|Japanese Transliteration : English to Katakana, Hiragana & Romaji
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Translation vs. Transliteration
Translation is when we take the meaning of a word, phrase or sentence in one language (here English) and convey that meaning using another language, in this case Japanese. The resulting language uses Japanese words, word order, grammatical structure, script and so on. Transliteration, however, is where you keep the original language (including, as far as possible, pronunciation) and change the script with which it is written.
This might sound like an odd concept to a native English speaker, because we are not used to working with different scripts. But imagine that you took an English word, for example "taught" and put it into phonetic script, showing someone how it is pronounced. It would then look like this: t ɔ: t. The two versions sound the same and mean the same thing, but they look different.
Japanese has three scripts, used in combination. These are called kanji, katakana and hiragana. There is a fourth script called romaji, not used by the Japanese themselves (apart from a few exceptions such as abbreviations, like DVD and CD), but by speakers of other languages who do not understand the three Japanese scripts. Romaji means "Roman letters," and is the alphabet we use in English.
Japan appears not to have had a writing system at all until kanji were introduced from China in the 4th century. Kanji were then adapted to suit Japan's purpose.
Kanji are ideographs, derived from pictures, and each stands for a meaning, rather than a sound. It can sound differently, according to context. Japan developed two syllabaries from it. These are hiragana and katakana, known together as kana. (A syllabary is a phonetic system where each symbol stands for a syllable.) Both kana sets were taken from kanji which had the required sound; hiragana from a simplified version of the whole kanji, and katakana from one part of it.
A kanji is used in Japanese to express the basic word meaning, and word endings, grammatical purpose words (such as prepositions) and so on are all expressed using hiragana. Katakana are used to write words of foreign origin, including loan words which have been adopted into the Japanese language and foreign names. It is also sometimes used for effect, for example in signage.
Why Transliterate English into Japanese? How is it Done?
The main reason for transliterating English words into Japanese would be to write the name of a person, place, or even the title of a book or movie in Japanese, so that it can be written in that language, or even sometimes so that a Japanese person knows how to pronounce them!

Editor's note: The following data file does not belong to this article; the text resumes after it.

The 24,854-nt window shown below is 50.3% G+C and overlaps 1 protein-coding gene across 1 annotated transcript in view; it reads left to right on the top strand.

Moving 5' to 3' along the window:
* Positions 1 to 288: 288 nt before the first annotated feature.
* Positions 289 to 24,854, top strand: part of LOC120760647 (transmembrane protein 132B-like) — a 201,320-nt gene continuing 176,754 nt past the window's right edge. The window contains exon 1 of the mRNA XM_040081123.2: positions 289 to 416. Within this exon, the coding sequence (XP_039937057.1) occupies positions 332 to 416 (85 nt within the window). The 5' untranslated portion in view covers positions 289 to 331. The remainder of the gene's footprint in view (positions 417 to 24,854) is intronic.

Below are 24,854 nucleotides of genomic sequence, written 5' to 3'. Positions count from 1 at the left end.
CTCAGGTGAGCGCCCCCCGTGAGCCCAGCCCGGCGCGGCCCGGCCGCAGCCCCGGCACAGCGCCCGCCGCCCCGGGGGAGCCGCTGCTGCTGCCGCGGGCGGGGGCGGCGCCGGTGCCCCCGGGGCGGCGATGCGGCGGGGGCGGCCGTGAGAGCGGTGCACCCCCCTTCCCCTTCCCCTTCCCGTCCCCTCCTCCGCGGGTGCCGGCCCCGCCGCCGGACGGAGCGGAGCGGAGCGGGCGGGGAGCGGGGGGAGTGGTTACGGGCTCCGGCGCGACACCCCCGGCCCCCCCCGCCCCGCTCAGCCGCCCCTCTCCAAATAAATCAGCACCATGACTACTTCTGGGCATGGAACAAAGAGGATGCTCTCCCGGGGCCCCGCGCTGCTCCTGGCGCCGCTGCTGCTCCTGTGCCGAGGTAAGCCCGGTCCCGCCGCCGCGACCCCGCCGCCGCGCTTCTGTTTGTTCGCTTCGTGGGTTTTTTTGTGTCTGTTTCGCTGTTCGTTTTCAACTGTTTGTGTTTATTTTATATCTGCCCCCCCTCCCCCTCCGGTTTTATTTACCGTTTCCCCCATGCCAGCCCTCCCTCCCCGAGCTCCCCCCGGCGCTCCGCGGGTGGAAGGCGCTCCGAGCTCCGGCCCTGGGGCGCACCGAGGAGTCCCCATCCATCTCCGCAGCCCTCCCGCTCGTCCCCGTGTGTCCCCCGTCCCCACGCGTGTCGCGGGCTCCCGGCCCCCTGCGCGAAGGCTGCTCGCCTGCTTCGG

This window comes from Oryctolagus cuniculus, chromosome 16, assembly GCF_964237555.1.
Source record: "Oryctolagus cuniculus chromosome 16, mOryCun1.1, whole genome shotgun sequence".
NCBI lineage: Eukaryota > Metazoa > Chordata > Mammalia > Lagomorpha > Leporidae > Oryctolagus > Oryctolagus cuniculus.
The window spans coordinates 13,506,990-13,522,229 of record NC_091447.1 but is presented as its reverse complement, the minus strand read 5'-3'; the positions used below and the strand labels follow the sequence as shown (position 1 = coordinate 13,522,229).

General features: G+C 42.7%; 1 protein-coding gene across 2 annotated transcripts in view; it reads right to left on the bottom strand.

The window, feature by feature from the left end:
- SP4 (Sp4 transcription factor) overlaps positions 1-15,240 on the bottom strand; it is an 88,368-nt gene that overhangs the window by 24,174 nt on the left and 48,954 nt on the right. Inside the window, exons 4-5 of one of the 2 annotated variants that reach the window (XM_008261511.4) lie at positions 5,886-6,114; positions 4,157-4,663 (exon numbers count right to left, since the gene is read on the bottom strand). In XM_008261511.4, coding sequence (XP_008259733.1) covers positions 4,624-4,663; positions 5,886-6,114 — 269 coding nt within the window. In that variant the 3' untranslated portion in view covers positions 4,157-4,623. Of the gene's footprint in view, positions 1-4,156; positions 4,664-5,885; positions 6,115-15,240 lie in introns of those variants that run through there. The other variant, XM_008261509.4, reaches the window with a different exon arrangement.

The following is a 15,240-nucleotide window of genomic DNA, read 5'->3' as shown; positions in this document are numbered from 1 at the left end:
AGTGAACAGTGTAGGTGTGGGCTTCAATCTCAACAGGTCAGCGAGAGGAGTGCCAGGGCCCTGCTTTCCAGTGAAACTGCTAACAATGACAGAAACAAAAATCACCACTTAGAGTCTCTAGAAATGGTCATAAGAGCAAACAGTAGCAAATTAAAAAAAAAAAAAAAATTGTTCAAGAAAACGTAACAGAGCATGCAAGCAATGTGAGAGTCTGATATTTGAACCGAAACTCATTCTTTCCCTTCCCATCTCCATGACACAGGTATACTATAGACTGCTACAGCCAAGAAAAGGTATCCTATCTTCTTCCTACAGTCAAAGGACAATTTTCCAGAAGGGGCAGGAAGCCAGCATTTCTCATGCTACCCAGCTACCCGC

Firstly, consider how the English word sounds. The spelling is not important, especially since English does not have a strict connection between spelling and sound. Then for each syllable you have, consider what the closest sound is in Japanese, from the range available.
There are some rules to assist, here. Firstly, it helps to understand romaji syllable pronunciation (see below). Then bear in mind the following guidelines (romaji syllables are in italics):
Sounds which do not exist in Japanese
L - use ra, ri, ru, re, ro
X - use kkusu
Q - use ku
V - older foreign loan words use ba, bi, bu, be, bo instead; modern Japanese has created "v" sounds using a hardened u plus half size a, i, u, e, o. E.g.: ヴィ(vi).
For words ending in a "t" sound, use to.
For words ending in a "d" sound, use do.
For words ending in an "n" sound, use n/m..
For other consonant sounds on the end of words, use the u ending (i.e., for s sounds use su, p sounds use pu, etc). This rule also follows for a consonant sound within a word, which is not followed by a vowel. E.g.:
handbag - handobaggu
post - poosuto
actor - akutaa
Words which end in an "er" or "ar" sound (which could be spelled in a number of ways), use aa. E.g.:
car - kaa
under - andaa
Long vowel sounds are also required for the following endings: or, ee, oo, y, ie, ey, ea, au.
A double consonant in the English word does not necessarily indicate that you need one in Japanese (and similarly, a single consonant could transliterate as a double in Japanese). Often a double consonant is required in Japanese after a short vowel sound. For example:
truck - torakku
pet - petto
stop - sutoppu
This double consonant is made by adding a small tsu in front of the letter to be doubled, unless that letter is an "n" or "m", in which case you use n/m （ン）.
Combination Vowel Sounds
Many of our English vowel sounds are not pure sounds, but a combination of two; so you need two Japanese vowel sounds to express the word in Japanese. E.g.:
Kate - Keito
note - nooto
Click here to learn more about pronouncing the Romaji transliteration.
To express foreign sounds, new katakana syllables are now being introduced: fa, fi, fe, fo, si, ti, tu, di, du, wi, we, wo, va, vi, vu, ve, vo, tsa, tsi, tse, tso, che, she, and je. New words coming into the language may use these whereas older words may not. Coffee, for example, is an older word: koohii.
Every letter in romaji is always pronounced the same, no matter what the combination. This is where English speakers often make mistakes, especially where a double vowel in English produces a new sound, such as double "o". Japanese double vowels sound just like two of the original sound, stuck together, or one drawn out to twice the length. Thus nooto sounds like "nor-to", for example.
Romaji vowels are pronounced as follows:
a - as "u" in "cup"
i - as "i" in "bit"
u - as "oo" in "good"
e - as "e" in "bet"
o - as "o" in "hot"
Other English vowel sounds are made using combinations of these, or by doubling (which in katakana is achieved with the symbol ー).